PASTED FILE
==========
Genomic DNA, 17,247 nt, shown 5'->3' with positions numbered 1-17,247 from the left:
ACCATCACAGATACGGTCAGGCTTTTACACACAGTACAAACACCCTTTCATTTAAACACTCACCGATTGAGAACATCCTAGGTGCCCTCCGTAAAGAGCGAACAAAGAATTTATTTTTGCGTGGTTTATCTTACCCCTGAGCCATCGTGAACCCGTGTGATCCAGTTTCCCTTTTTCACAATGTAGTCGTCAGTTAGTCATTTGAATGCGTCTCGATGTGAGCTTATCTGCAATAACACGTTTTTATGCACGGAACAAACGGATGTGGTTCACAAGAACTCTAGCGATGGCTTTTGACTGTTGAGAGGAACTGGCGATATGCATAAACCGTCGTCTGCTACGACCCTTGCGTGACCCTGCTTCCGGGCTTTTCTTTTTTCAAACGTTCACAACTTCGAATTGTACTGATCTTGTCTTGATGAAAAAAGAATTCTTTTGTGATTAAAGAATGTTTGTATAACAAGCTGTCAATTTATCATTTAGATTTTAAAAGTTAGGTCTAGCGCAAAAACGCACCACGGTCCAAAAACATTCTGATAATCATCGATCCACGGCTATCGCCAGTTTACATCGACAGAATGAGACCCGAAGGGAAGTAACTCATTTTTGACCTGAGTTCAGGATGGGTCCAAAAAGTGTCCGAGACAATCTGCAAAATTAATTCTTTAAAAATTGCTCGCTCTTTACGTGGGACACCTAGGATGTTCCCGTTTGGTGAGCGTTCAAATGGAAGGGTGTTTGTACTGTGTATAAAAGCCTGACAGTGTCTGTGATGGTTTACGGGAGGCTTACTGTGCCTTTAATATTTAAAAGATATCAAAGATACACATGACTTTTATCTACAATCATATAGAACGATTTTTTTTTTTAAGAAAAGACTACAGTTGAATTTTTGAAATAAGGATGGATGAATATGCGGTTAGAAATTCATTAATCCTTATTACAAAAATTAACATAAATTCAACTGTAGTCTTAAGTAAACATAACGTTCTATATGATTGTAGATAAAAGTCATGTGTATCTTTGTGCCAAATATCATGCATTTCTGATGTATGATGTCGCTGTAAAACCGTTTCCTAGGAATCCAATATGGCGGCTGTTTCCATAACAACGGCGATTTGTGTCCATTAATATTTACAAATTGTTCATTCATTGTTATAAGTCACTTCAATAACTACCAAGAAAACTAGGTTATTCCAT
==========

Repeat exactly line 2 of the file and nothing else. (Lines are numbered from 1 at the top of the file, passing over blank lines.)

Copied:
ACCATCACAGATACGGTCAGGCTTTTACACACAGTACAAACACCCTTTCATTTAAACACTCACCGATTGAGAACATCCTAGGTGCCCTCCGTAAAGAGCGAACAAAGAATTTATTTTTGCGTGGTTTATCTTACCCCTGAGCCATCGTGAACCCGTGTGATCCAGTTTCCCTTTTTCACAATGTAGTCGTCAGTTAGTCATTTGAATGCGTCTCGATGTGAGCTTATCTGCAATAACACGTTTTTATGCACGGAACAAACGGATGTGGTTCACAAGAACTCTAGCGATGGCTTTTGACTGTTGAGAGGAACTGGCGATATGCATAAACCGTCGTCTGCTACGACCCTTGCGTGACCCTGCTTCCGGGCTTTTCTTTTTTCAAACGTTCACAACTTCGAATTGTACTGATCTTGTCTTGATGAAAAAAGAATTCTTTTGTGATTAAAGAATGTTTGTATAACAAGCTGTCAATTTATCATTTAGATTTTAAAAGTTAGGTCTAGCGCAAAAACGCACCACGGTCCAAAAACATTCTGATAATCATCGATCCACGGCTATCGCCAGTTTACATCGACAGAATGAGACCCGAAGGGAAGTAACTCATTTTTGACCTGAGTTCAGGATGGGTCCAAAAAGTGTCCGAGACAATCTGCAAAATTAATTCTTTAAAAATTGCTCGCTCTTTACGTGGGACACCTAGGATGTTCCCGTTTGGTGAGCGTTCAAATGGAAGGGTGTTTGTACTGTGTATAAAAGCCTGACAGTGTCTGTGATGGTTTACGGGAGGCTTACTGTGCCTTTAATATTTAAAAGATATCAAAGATACACATGACTTTTATCTACAATCATATAGAACGATTTTTTTTTTTAAGAAAAGACTACAGTTGAATTTTTGAAATAAGGATGGATGAATATGCGGTTAGAAATTCATTAATCCTTATTACAAAAATTAACATAAATTCAACTGTAGTCTTAAGTAAACATAACGTTCTATATGATTGTAGATAAAAGTCATGTGTATCTTTGTGCCAAATATCATGCATTTCTGATGTATGATGTCGCTGTAAAACCGTTTCCTAGGAATCCAATATGGCGGCTGTTTCCATAACAACGGCGATTTGTGTCCATTAATATTTACAAATTGTTCATTCATTGTTATAAGTCACTTCAATAACTACCAAGAAAACTAGGTTATTCCAT